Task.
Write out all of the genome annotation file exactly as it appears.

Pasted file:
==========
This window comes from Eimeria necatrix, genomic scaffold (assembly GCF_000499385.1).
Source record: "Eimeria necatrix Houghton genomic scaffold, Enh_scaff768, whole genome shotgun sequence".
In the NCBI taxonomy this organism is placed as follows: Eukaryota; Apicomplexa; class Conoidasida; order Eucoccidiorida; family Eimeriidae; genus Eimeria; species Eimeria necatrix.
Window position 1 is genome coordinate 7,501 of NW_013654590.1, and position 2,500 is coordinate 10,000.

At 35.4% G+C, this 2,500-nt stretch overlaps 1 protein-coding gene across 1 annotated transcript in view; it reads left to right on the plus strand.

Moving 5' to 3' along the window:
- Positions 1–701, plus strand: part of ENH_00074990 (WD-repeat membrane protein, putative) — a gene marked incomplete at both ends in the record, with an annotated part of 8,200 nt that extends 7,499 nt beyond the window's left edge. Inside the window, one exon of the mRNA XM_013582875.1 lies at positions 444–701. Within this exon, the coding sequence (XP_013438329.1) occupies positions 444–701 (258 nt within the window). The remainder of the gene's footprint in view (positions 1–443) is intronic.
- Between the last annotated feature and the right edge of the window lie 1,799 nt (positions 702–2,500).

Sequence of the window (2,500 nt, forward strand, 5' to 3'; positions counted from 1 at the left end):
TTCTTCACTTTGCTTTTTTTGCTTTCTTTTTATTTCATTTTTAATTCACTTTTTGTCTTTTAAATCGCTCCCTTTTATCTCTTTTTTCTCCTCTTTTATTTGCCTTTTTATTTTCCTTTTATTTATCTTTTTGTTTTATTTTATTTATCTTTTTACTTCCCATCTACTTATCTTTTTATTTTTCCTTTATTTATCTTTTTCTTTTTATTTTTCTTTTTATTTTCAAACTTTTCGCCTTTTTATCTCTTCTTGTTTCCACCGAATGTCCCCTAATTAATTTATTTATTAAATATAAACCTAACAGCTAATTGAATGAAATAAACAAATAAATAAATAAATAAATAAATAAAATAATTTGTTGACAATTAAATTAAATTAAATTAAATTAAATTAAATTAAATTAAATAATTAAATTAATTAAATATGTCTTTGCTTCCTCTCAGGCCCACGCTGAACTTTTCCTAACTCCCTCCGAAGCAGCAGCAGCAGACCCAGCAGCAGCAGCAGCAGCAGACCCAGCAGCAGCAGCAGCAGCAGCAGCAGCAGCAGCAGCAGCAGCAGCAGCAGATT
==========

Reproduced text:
This window comes from Eimeria necatrix, genomic scaffold (assembly GCF_000499385.1).
Source record: "Eimeria necatrix Houghton genomic scaffold, Enh_scaff768, whole genome shotgun sequence".
In the NCBI taxonomy this organism is placed as follows: Eukaryota; Apicomplexa; class Conoidasida; order Eucoccidiorida; family Eimeriidae; genus Eimeria; species Eimeria necatrix.
Window position 1 is genome coordinate 7,501 of NW_013654590.1, and position 2,500 is coordinate 10,000.

At 35.4% G+C, this 2,500-nt stretch overlaps 1 protein-coding gene across 1 annotated transcript in view; it reads left to right on the plus strand.

Moving 5' to 3' along the window:
- Positions 1–701, plus strand: part of ENH_00074990 (WD-repeat membrane protein, putative) — a gene marked incomplete at both ends in the record, with an annotated part of 8,200 nt that extends 7,499 nt beyond the window's left edge. Inside the window, one exon of the mRNA XM_013582875.1 lies at positions 444–701. Within this exon, the coding sequence (XP_013438329.1) occupies positions 444–701 (258 nt within the window). The remainder of the gene's footprint in view (positions 1–443) is intronic.
- Between the last annotated feature and the right edge of the window lie 1,799 nt (positions 702–2,500).

Sequence of the window (2,500 nt, forward strand, 5' to 3'; positions counted from 1 at the left end):
TTCTTCACTTTGCTTTTTTTGCTTTCTTTTTATTTCATTTTTAATTCACTTTTTGTCTTTTAAATCGCTCCCTTTTATCTCTTTTTTCTCCTCTTTTATTTGCCTTTTTATTTTCCTTTTATTTATCTTTTTGTTTTATTTTATTTATCTTTTTACTTCCCATCTACTTATCTTTTTATTTTTCCTTTATTTATCTTTTTCTTTTTATTTTTCTTTTTATTTTCAAACTTTTCGCCTTTTTATCTCTTCTTGTTTCCACCGAATGTCCCCTAATTAATTTATTTATTAAATATAAACCTAACAGCTAATTGAATGAAATAAACAAATAAATAAATAAATAAATAAATAAAATAATTTGTTGACAATTAAATTAAATTAAATTAAATTAAATTAAATTAAATTAAATAATTAAATTAATTAAATATGTCTTTGCTTCCTCTCAGGCCCACGCTGAACTTTTCCTAACTCCCTCCGAAGCAGCAGCAGCAGACCCAGCAGCAGCAGCAGCAGCAGACCCAGCAGCAGCAGCAGCAGCAGCAGCAGCAGCAGCAGCAGCAGCAGCAGCAGATT